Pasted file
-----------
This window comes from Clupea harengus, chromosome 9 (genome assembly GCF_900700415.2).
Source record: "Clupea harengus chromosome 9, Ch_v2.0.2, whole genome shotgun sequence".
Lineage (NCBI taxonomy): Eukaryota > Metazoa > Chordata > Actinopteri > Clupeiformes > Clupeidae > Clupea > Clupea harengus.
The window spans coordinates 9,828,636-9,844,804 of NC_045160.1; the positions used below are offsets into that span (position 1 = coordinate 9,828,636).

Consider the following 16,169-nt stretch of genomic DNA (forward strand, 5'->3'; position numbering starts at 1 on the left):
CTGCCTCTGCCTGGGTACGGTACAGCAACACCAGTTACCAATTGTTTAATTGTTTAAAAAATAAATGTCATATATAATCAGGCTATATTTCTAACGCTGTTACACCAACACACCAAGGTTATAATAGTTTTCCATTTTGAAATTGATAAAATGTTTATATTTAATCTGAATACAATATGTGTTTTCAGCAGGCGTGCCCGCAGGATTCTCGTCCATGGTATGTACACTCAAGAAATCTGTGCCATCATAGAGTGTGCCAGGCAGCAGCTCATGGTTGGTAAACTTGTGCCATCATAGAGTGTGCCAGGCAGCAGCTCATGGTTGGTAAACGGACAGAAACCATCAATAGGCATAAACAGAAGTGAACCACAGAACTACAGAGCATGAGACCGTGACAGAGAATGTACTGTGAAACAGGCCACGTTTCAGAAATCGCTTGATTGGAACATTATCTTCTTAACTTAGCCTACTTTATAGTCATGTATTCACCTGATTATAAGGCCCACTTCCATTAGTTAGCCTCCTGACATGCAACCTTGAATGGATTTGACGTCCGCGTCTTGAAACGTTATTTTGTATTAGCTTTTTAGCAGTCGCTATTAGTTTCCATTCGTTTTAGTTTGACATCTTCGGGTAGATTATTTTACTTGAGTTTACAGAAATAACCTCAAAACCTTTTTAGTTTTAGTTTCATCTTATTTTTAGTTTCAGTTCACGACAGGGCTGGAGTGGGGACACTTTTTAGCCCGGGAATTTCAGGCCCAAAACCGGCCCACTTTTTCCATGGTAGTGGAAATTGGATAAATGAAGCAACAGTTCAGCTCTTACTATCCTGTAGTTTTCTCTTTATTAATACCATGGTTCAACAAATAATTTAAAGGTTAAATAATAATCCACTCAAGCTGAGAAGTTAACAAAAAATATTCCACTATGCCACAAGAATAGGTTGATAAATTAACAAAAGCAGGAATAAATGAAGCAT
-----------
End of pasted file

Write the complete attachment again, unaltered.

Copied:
This window comes from Clupea harengus, chromosome 9 (genome assembly GCF_900700415.2).
Source record: "Clupea harengus chromosome 9, Ch_v2.0.2, whole genome shotgun sequence".
Lineage (NCBI taxonomy): Eukaryota > Metazoa > Chordata > Actinopteri > Clupeiformes > Clupeidae > Clupea > Clupea harengus.
The window spans coordinates 9,828,636-9,844,804 of NC_045160.1; the positions used below are offsets into that span (position 1 = coordinate 9,828,636).

Consider the following 16,169-nt stretch of genomic DNA (forward strand, 5'->3'; position numbering starts at 1 on the left):
CTGCCTCTGCCTGGGTACGGTACAGCAACACCAGTTACCAATTGTTTAATTGTTTAAAAAATAAATGTCATATATAATCAGGCTATATTTCTAACGCTGTTACACCAACACACCAAGGTTATAATAGTTTTCCATTTTGAAATTGATAAAATGTTTATATTTAATCTGAATACAATATGTGTTTTCAGCAGGCGTGCCCGCAGGATTCTCGTCCATGGTATGTACACTCAAGAAATCTGTGCCATCATAGAGTGTGCCAGGCAGCAGCTCATGGTTGGTAAACTTGTGCCATCATAGAGTGTGCCAGGCAGCAGCTCATGGTTGGTAAACGGACAGAAACCATCAATAGGCATAAACAGAAGTGAACCACAGAACTACAGAGCATGAGACCGTGACAGAGAATGTACTGTGAAACAGGCCACGTTTCAGAAATCGCTTGATTGGAACATTATCTTCTTAACTTAGCCTACTTTATAGTCATGTATTCACCTGATTATAAGGCCCACTTCCATTAGTTAGCCTCCTGACATGCAACCTTGAATGGATTTGACGTCCGCGTCTTGAAACGTTATTTTGTATTAGCTTTTTAGCAGTCGCTATTAGTTTCCATTCGTTTTAGTTTGACATCTTCGGGTAGATTATTTTACTTGAGTTTACAGAAATAACCTCAAAACCTTTTTAGTTTTAGTTTCATCTTATTTTTAGTTTCAGTTCACGACAGGGCTGGAGTGGGGACACTTTTTAGCCCGGGAATTTCAGGCCCAAAACCGGCCCACTTTTTCCATGGTAGTGGAAATTGGATAAATGAAGCAACAGTTCAGCTCTTACTATCCTGTAGTTTTCTCTTTATTAATACCATGGTTCAACAAATAATTTAAAGGTTAAATAATAATCCACTCAAGCTGAGAAGTTAACAAAAAATATTCCACTATGCCACAAGAATAGGTTGATAAATTAACAAAAGCAGGAATAAATGAAGCAT